So if my job for the patient is trying to determine cardiovascular risk, and I know that if you’re a pattern B, that increases risk independently, particularly within that range, and it amplifies other risk factors, then that would be a very useful piece of information for me in terms of treatment.
Now in terms of treatment, one of the most effective treatments is the least expensive. And it is avoidance of simple carbohydrates in the diet, weight loss and exercise. So you’re promoting more healthy lifestyle in the person with the pattern B. And if then you turn to medications, as we’ve discussed, getting the total amount of atherogenic LDLs down would be important. And then, if necessary, the use of nicotinic acids.
In patients with established coronary disease, those arteriographic regression studies I mentioned all support the fact that if you don’t do anything in your pattern B patient, then the arteriographic rate of progression is about twice as fast as the pattern As with coronary disease. So there’s something about the rate of progression. And in Paul Williams’ most recent paper in 2013, the arteriographic change is directly related to the amount of small LDLs as he showed in his paper. So I think if it allows you to do something different, then there’s clinical utility in the test.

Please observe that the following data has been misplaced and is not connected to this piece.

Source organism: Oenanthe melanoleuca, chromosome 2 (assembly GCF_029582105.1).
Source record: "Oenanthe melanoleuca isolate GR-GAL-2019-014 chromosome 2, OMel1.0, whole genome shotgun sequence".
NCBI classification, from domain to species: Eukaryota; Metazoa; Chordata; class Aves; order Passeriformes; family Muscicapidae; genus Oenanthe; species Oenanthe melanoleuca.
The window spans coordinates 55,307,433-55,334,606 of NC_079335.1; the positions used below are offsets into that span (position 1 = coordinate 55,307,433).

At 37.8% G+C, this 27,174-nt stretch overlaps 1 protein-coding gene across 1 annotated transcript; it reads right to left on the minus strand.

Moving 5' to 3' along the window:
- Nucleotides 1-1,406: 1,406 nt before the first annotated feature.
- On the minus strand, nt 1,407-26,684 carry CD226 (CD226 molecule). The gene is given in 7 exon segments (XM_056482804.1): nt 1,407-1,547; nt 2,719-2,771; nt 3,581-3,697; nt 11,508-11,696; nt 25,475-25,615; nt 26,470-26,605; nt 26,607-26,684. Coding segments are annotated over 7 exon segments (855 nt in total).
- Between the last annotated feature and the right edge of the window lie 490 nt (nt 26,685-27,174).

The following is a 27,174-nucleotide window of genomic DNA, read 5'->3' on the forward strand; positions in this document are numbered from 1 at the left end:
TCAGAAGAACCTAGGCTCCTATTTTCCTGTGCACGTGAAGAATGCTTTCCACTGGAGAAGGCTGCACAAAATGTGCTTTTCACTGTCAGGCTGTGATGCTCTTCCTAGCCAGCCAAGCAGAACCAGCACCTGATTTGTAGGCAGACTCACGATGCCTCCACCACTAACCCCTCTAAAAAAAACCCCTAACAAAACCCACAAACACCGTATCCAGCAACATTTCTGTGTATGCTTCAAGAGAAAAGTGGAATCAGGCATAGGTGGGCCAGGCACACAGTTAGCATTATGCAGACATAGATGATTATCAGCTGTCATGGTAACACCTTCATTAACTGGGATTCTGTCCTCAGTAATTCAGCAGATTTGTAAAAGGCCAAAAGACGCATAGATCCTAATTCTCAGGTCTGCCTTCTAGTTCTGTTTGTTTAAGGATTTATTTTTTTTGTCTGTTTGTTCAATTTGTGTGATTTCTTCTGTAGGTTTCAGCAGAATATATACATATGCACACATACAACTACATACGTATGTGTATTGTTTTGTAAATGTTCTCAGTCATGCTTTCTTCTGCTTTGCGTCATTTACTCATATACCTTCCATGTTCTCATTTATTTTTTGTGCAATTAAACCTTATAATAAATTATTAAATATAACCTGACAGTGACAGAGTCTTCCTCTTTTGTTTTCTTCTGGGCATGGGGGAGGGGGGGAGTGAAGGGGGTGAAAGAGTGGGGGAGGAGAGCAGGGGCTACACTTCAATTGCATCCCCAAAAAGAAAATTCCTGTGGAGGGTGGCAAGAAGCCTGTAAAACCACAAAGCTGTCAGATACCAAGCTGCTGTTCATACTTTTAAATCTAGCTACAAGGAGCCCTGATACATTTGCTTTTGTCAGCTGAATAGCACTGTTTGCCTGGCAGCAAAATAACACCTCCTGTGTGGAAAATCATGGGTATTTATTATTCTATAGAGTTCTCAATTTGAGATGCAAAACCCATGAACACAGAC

Question: This generates a lot of additional information. What do we do with it?
Dr. Superko: The method generates a lot of information, and I think it’s reported in two ways, sort of a brief summary and then on page 3 or 4 there’s all the different subfractions. And so it can be used for individuals who just want to know what’s the small LDL number or the particle number, if you will, and the lipid values and maybe phenotype. And then people who are more interested and dig into the data and want to know what amount of a very small LDL you have or medium size LDL or large LDL, then there’s a lot more detail on I think the third or fourth page.
So the primary important information is, in my opinion, what’s the phenotype, or your pattern A or pattern B; and what’s the number of the dangerous LDL particles? And I can help predict risk with that and then I can help determine therapy and follow the response to my therapy, whether it be weight loss or exercise or drugs. And, number two, if I want to really look into the detail of it, I can go into that highly detailed page.